BERLIN (Reuters) - The German government has warned political parties to step up their defenses against hacking after last week’s leak of emails belonging to Emmanuel Macron’s campaign before he was elected French president.
The leak, two days before the election, failed to sway the outcome and was ignored by mainstream media as it came during a news blackout before the start of voting. But it has revived concerns about possible interference in Germany’s federal election on Sept. 24.
“We responded to recent reports about a cyber attack on the Macron campaign by repeating our outreach to the political parties about cyber risks related to the elections and to offer them concrete recommendations to improve their information technology (IT) security,” said Arne Schoenbohm, president of Germany’s federal cyber security agency, the BSI.
A spokesman for the agency said the latest recommendations focused on encryption, protection of passwords, and steps to harden computer systems and networks.
The U.S. cyber intelligence firm Flashpoint last week said an initial review of the Macron leaks indicated that APT 28, a Russian hacking group also known as “Fancy Bear”, may be behind the latest Macron leak, though evidence was not yet conclusive.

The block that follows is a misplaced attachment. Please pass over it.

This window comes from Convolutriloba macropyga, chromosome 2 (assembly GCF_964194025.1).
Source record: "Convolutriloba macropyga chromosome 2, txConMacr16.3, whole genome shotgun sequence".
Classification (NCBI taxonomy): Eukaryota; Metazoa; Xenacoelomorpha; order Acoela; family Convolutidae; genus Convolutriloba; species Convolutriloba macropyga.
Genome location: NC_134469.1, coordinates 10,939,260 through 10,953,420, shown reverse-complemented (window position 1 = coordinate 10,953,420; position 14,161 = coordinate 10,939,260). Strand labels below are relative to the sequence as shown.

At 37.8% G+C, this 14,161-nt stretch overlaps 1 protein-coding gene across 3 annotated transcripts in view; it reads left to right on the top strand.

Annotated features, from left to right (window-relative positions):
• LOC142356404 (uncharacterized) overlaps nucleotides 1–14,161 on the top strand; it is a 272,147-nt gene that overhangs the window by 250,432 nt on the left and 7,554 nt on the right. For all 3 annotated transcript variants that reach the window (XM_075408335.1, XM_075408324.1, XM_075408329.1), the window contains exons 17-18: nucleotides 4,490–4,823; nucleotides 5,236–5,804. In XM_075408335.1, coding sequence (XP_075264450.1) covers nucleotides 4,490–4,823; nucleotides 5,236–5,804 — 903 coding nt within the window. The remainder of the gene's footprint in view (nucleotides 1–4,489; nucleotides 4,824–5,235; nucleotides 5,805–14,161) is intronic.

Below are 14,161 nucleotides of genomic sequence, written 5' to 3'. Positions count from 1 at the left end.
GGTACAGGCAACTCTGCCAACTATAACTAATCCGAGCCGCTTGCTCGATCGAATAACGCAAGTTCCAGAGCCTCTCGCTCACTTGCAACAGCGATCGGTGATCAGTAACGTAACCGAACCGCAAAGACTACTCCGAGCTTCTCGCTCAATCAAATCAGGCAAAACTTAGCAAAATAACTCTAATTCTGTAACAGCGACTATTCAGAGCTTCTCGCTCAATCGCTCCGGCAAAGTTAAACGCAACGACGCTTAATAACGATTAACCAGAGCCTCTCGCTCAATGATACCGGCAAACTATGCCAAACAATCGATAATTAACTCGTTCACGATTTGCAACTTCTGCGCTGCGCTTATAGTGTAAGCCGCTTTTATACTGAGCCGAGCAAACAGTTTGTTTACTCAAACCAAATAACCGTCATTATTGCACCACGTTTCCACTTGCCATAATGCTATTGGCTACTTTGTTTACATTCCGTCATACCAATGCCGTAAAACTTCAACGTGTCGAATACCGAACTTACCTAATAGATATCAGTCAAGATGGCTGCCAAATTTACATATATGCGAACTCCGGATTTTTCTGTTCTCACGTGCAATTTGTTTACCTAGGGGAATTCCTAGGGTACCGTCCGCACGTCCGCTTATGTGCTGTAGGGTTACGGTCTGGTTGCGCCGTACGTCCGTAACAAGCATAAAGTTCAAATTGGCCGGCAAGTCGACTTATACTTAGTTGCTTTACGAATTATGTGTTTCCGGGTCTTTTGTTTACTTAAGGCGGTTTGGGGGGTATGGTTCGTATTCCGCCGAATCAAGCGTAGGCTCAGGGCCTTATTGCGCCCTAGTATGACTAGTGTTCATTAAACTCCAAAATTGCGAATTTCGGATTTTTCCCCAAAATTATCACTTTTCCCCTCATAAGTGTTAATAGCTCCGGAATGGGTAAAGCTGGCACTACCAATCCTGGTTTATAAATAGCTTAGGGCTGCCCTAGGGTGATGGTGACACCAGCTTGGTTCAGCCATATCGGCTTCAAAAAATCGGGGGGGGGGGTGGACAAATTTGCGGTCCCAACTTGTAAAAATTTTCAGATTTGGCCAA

Some experts say APT 28, which also targeted the German parliament in 2015 and Hillary Clinton during the U.S. presidential campaign, is linked to the GRU, the Russian military intelligence service.
Schoenbohm said the BSI took the risk of cyber attacks linked to German elections “very seriously.” In March, he confirmed repeated attacks linked to APT 28 that were directed at Chancellor Angela Merkel’s Christian Democrats (CDU) and other parties.
“The events in France show once again that the risks are real and that such attacks are taking place. It also shows that the steps that BSI initiated in September 2016 were appropriate and need to be expanded,” he told Reuters in a statement.
He said there were no signs of unusual activity or manipulation during recent regional elections in the states of Saarland and Schleswig-Holstein, but the BSI was working closely with the federal election supervisor, political parties and lawmakers to bolster security.
The head of Germany’s domestic intelligence agency last week accused Russian rivals of gathering large amounts of political data in cyber attacks that the Kremlin might decide to put to use ahead of Germany’s September elections.
Moscow denies it has in any way been involved in cyber attacks on the German political establishment.
Reporting by Andrea Shalal; Editing by Mark Trevelyan